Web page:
I think my interest in passive preamps started here
DIY passive preamp
I planned on building this preamp for months. During this time I read countless of reviews and heard a lot of opinions on passive preamps. Some people told me that passive preamp is the only one to consider. And then there were the other people who warned me about lack of dynamics and restricted frequency range. Finally I decided to build the preamp but I have to admit I was a bit scared was little bit scared since I had never heard a passive preamp and I wasn't sure that my setup was suitable for using a passive preamp. Fortunately the outcome was even better than I dared to expect. If I had to describe the sound with one word, it would be flawless. I had gotten tired with a dirty hifi sound but now the sound was so clean, as if somebody had cleaned the window and you were finally able to see what's really out there.
Pics Klick to see a bigger image
The component and material choices were eventually quite easy.
A passive preamp usually consists of a potentiometer or a stepped attenuator. For example the famous Creek passive preamp is based on Alps Blue potentiometer. Many manufacturers use Alps Blue in their active preamps and integrated amps. It costs only about 20 euros and it also comes with a motor which enables the use of remote control. The potentiometers are ok but quite lousy if you compare them with a good quality stepped attenuator.
There is a countless number of stepped attenuators out there. Despite this the choice was clear because the DACT CT2 was supposed to be the ultimate choice. The design of CT2 is different from all other stepped attenuators and apparently fo a reason.
Luckily DACT has a retailer here in Finland so I didn't have to order the attenuator from abroad Kruunuradio
Here is a few examples of stepped attenuators you can find in the internet:
DACT CT2 - Stepped Attenuator
Elmas switches are great. The quality is excellent and they are easy to find allmost anywhere.
I chose 2x6 switches that have 6 pairs of inputs. The switches can easily be modified to 2x2,3,4,5 switch.
They cost 25 euros each.
Choosing the sockets was also easy. A local store (Biltema) sells sockets that seem to be mechanically quite decent but they cost only 2.9 euros per pair so there has to be something wrong with them. The insulation is most likely something else than high quality teflon and gold plating must be quite thin. Who knows what metal the conductor is. The amount of sockets I needed was so high that I had to settle with these cheap sockets. Otherwise the preamp is non-compromising. If I had had a lot of money I would have bought WBT sockets that cost about 50 euros per pair.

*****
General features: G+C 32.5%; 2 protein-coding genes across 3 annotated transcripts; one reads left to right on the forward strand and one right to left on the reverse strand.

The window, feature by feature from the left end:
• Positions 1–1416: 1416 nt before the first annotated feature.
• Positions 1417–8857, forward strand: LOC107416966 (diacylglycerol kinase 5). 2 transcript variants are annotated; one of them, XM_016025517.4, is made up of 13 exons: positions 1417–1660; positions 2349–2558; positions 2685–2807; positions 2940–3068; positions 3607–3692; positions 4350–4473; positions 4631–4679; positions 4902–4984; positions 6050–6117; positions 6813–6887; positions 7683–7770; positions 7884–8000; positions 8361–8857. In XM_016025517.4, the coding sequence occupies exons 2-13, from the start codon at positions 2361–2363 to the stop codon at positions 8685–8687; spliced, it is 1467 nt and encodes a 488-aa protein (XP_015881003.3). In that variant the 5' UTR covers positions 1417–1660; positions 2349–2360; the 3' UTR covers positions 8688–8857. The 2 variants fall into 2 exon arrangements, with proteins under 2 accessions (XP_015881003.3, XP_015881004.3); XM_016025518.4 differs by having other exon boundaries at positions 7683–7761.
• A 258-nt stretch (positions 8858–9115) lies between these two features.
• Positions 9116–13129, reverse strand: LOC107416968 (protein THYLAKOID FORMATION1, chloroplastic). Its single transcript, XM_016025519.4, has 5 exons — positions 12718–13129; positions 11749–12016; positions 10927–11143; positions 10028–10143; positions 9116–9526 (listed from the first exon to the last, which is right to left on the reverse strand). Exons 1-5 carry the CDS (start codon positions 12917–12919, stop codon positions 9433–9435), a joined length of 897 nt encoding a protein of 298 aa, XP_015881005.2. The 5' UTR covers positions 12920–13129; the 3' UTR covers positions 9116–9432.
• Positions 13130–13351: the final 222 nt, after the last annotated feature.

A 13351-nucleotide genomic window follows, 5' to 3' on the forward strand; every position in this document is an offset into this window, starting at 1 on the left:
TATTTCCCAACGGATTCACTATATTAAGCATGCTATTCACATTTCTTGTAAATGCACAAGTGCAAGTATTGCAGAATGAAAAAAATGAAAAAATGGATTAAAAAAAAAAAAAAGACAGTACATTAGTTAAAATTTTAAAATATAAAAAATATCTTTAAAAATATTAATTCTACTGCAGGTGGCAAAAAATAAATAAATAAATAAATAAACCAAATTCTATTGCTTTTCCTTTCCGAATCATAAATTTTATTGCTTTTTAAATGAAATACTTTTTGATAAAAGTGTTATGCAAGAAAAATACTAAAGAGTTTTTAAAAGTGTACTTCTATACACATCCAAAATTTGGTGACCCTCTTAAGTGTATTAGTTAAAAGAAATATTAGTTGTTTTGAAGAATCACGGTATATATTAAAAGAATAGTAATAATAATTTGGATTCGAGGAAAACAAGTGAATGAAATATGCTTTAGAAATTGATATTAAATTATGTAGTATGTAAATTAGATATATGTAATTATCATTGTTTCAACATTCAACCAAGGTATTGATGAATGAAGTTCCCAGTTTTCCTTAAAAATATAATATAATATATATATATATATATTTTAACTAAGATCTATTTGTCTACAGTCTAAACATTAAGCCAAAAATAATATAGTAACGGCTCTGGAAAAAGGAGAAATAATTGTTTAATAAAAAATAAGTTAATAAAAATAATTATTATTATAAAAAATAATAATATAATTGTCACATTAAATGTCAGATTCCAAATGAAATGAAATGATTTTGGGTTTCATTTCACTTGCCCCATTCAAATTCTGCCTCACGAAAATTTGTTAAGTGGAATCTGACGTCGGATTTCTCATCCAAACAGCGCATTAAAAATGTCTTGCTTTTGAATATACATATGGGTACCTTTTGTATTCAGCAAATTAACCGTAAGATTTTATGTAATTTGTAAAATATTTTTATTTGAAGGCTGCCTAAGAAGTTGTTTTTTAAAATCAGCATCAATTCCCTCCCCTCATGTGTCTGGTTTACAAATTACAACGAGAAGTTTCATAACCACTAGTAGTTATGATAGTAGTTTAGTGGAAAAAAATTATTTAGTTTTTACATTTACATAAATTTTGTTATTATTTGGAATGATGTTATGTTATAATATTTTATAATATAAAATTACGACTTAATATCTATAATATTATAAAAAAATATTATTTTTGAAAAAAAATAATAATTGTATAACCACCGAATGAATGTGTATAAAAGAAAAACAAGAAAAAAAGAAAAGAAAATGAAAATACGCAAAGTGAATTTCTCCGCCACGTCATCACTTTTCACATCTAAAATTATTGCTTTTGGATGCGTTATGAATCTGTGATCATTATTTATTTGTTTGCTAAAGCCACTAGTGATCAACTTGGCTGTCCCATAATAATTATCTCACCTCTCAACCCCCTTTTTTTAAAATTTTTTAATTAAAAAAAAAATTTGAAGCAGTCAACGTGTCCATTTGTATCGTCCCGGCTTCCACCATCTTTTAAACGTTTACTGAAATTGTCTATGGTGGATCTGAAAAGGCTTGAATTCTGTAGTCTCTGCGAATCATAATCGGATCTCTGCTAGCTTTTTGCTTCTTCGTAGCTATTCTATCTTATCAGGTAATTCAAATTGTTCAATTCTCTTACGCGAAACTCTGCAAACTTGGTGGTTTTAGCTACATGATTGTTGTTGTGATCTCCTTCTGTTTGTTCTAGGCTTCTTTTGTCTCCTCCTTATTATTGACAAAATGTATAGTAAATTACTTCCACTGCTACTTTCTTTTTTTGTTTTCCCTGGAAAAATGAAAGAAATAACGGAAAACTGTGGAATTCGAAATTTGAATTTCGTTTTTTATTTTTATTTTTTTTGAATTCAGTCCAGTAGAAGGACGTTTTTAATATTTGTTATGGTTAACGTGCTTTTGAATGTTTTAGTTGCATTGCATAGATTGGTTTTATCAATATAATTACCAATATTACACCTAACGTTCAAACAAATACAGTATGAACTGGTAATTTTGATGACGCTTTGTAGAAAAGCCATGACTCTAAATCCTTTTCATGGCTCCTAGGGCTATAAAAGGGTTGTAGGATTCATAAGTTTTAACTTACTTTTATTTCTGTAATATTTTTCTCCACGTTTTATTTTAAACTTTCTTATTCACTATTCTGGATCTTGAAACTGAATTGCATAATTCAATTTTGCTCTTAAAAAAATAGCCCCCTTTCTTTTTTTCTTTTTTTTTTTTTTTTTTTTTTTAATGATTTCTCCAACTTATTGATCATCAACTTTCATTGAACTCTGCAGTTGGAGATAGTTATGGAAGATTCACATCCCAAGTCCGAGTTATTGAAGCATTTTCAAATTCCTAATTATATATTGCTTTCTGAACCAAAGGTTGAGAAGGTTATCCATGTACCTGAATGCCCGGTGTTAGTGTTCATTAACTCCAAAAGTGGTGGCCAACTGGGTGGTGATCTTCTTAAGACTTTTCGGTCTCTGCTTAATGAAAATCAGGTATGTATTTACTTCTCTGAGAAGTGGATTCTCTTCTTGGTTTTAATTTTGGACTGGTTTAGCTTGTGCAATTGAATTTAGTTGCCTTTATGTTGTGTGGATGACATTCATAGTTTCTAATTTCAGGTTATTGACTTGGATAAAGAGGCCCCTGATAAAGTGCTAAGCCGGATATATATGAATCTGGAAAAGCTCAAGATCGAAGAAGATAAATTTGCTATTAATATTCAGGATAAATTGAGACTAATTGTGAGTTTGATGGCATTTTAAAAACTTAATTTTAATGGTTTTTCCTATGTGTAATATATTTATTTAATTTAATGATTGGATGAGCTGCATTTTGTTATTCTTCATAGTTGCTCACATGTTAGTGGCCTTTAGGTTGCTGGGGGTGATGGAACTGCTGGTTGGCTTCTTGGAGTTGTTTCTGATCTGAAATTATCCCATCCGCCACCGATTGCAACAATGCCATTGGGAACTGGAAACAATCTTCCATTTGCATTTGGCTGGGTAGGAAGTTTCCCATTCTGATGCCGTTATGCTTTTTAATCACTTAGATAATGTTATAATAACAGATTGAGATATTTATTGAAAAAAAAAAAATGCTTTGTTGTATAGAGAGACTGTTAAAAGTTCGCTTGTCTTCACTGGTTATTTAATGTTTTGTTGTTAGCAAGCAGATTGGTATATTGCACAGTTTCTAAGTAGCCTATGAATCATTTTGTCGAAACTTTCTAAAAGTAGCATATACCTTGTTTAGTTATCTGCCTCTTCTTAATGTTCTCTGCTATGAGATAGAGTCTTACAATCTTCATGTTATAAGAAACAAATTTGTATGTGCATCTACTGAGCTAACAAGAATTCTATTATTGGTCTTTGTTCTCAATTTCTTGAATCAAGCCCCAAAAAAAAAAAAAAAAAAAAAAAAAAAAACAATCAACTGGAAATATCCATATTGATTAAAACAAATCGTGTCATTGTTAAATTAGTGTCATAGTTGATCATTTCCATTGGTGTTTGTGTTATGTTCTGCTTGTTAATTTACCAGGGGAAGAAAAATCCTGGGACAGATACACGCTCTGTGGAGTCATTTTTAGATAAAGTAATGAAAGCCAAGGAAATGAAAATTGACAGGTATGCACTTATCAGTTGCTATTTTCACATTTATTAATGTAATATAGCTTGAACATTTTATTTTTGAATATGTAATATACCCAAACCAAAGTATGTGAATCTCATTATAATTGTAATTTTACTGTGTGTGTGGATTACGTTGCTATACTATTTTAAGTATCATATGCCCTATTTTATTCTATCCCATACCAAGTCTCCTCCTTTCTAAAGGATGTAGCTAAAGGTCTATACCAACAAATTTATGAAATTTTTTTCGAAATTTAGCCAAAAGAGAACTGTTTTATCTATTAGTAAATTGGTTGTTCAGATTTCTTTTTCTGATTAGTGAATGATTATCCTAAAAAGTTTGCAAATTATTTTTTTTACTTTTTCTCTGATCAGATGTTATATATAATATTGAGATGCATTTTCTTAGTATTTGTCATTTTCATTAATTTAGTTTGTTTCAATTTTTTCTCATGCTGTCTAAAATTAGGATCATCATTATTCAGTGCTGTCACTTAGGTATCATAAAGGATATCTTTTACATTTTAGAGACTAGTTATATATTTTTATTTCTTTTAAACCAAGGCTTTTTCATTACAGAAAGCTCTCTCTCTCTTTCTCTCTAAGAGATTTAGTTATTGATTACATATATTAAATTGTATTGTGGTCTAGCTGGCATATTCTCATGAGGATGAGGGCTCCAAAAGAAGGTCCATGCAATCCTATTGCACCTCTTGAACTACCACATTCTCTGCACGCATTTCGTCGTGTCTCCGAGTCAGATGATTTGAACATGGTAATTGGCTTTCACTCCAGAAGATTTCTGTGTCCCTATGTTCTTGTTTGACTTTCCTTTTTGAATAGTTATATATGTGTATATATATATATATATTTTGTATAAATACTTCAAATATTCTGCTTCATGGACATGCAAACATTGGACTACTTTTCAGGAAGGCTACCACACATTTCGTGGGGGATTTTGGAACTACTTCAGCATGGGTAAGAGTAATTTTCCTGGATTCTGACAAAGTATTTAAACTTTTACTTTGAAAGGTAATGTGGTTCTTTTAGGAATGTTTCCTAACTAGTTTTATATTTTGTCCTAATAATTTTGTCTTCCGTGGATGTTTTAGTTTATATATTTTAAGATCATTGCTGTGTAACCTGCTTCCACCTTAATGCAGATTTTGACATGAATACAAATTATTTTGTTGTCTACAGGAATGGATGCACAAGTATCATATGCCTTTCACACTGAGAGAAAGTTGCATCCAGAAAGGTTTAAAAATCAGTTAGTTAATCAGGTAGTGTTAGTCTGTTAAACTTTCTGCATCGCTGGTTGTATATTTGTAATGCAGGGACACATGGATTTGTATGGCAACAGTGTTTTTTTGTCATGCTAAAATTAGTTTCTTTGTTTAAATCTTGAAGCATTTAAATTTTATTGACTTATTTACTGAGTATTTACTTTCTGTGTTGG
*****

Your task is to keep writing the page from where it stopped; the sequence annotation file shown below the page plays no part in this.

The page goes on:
Internal wiring design was a hard nut to crack. I thought about several different solutions, but luckily I got help from a Finnish tube amp guru Markus Hihnala. He runs a web store RPM Developments and is the man behind awesome GLIM tube amps.
The wiring is made of low capacitance coaxial cable with stranded silvered copper wires. The cable is only 2.54 mm thick.
The earthing is should be connected to one common point. As Markus Hihnala advised I used a silvered copper rod and connected it to the enclosure from one point. You can see a little bit similar earthing system for example in Classe amps.
The third wire in the picture below is a wire that I was supposed to use but it was too stiff and thick (in the middle).
The enclosure was quite difficult to build. First of all finding suitable aluminium is suprisingly difficult and secondly it is hard to cut without proper tools. The anidized aluminium that I used was quite expensive. I recommend buying normal aluminium and making the finishing afterwards.
As they tell in DACT internet site, the material of the enclosure should be made of un-magnetic material. Magnetic materials affect on components magnetic fields and therefore change them.
I cut the aluminium with a normal metal saw. The cuts were not straight so I spent a lot of time to file them straight.
The enclosure turned out great. The secret of making perfect conjunctions and accurate holes is that I always glue the two pieces together before I drill the holes. I use such glue that the pieces are easy to separate after drilling.
One of the most important things to consider was the seamless and non-compromising integration of multi-channel home theater setup and two channel setup. I had been thinking about this for about two years so the idea was chrystal clear. I simply had to add one extra switch, that makes the choice between preamps. I made two inputs for external preamps (AV receiver pre out ) and the switch switches between these two preamp inputs and stepped attenuator. The output of the switch is of cource connected to power amp. I believe the drawing below tells a lot more than my "explanation".
This is probably the most purist way to deal with multi-channel and two channel integration. In some integrated amplifiers and active preamps you can find a so called processor loop switch which allows you to adjust the volume level constant for one input. However the idea of leading the signal through two active preamp doesn't seem wise.